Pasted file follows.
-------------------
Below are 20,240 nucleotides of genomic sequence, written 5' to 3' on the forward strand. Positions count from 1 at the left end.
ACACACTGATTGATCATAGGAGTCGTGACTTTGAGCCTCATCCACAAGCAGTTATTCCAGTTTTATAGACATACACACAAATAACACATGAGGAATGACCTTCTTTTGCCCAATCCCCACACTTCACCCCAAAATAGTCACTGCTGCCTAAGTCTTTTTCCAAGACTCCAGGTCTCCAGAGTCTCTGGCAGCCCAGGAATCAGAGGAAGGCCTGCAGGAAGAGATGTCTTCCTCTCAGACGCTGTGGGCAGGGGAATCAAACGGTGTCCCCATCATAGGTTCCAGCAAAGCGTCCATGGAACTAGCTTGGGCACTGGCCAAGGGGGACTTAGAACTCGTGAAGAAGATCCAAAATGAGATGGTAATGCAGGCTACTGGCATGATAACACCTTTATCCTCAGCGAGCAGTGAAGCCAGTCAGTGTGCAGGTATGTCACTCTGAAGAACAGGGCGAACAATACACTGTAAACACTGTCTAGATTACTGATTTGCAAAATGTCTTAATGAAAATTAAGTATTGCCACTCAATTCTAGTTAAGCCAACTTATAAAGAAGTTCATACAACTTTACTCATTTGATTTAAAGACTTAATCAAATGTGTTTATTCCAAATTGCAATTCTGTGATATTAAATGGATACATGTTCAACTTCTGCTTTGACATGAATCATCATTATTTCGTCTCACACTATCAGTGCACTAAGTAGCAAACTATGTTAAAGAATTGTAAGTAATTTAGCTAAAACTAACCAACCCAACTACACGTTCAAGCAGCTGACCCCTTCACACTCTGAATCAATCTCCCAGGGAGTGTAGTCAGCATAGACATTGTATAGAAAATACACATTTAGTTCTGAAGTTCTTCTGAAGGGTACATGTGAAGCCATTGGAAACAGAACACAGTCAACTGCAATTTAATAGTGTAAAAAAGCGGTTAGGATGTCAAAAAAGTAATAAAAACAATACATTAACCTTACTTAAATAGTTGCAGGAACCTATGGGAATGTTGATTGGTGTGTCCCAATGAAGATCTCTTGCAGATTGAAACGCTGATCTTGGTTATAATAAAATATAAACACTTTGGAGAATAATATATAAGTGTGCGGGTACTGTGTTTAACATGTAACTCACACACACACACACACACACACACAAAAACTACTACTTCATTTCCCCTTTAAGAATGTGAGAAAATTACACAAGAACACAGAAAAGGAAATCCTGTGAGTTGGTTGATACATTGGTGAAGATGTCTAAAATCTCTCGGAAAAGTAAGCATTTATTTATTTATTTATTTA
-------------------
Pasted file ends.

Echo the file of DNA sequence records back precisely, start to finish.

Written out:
Below are 20,240 nucleotides of genomic sequence, written 5' to 3' on the forward strand. Positions count from 1 at the left end.
ACACACTGATTGATCATAGGAGTCGTGACTTTGAGCCTCATCCACAAGCAGTTATTCCAGTTTTATAGACATACACACAAATAACACATGAGGAATGACCTTCTTTTGCCCAATCCCCACACTTCACCCCAAAATAGTCACTGCTGCCTAAGTCTTTTTCCAAGACTCCAGGTCTCCAGAGTCTCTGGCAGCCCAGGAATCAGAGGAAGGCCTGCAGGAAGAGATGTCTTCCTCTCAGACGCTGTGGGCAGGGGAATCAAACGGTGTCCCCATCATAGGTTCCAGCAAAGCGTCCATGGAACTAGCTTGGGCACTGGCCAAGGGGGACTTAGAACTCGTGAAGAAGATCCAAAATGAGATGGTAATGCAGGCTACTGGCATGATAACACCTTTATCCTCAGCGAGCAGTGAAGCCAGTCAGTGTGCAGGTATGTCACTCTGAAGAACAGGGCGAACAATACACTGTAAACACTGTCTAGATTACTGATTTGCAAAATGTCTTAATGAAAATTAAGTATTGCCACTCAATTCTAGTTAAGCCAACTTATAAAGAAGTTCATACAACTTTACTCATTTGATTTAAAGACTTAATCAAATGTGTTTATTCCAAATTGCAATTCTGTGATATTAAATGGATACATGTTCAACTTCTGCTTTGACATGAATCATCATTATTTCGTCTCACACTATCAGTGCACTAAGTAGCAAACTATGTTAAAGAATTGTAAGTAATTTAGCTAAAACTAACCAACCCAACTACACGTTCAAGCAGCTGACCCCTTCACACTCTGAATCAATCTCCCAGGGAGTGTAGTCAGCATAGACATTGTATAGAAAATACACATTTAGTTCTGAAGTTCTTCTGAAGGGTACATGTGAAGCCATTGGAAACAGAACACAGTCAACTGCAATTTAATAGTGTAAAAAAGCGGTTAGGATGTCAAAAAAGTAATAAAAACAATACATTAACCTTACTTAAATAGTTGCAGGAACCTATGGGAATGTTGATTGGTGTGTCCCAATGAAGATCTCTTGCAGATTGAAACGCTGATCTTGGTTATAATAAAATATAAACACTTTGGAGAATAATATATAAGTGTGCGGGTACTGTGTTTAACATGTAACTCACACACACACACACACACACACACAAAAACTACTACTTCATTTCCCCTTTAAGAATGTGAGAAAATTACACAAGAACACAGAAAAGGAAATCCTGTGAGTTGGTTGATACATTGGTGAAGATGTCTAAAATCTCTCGGAAAAGTAAGCATTTATTTATTTATTTATTTA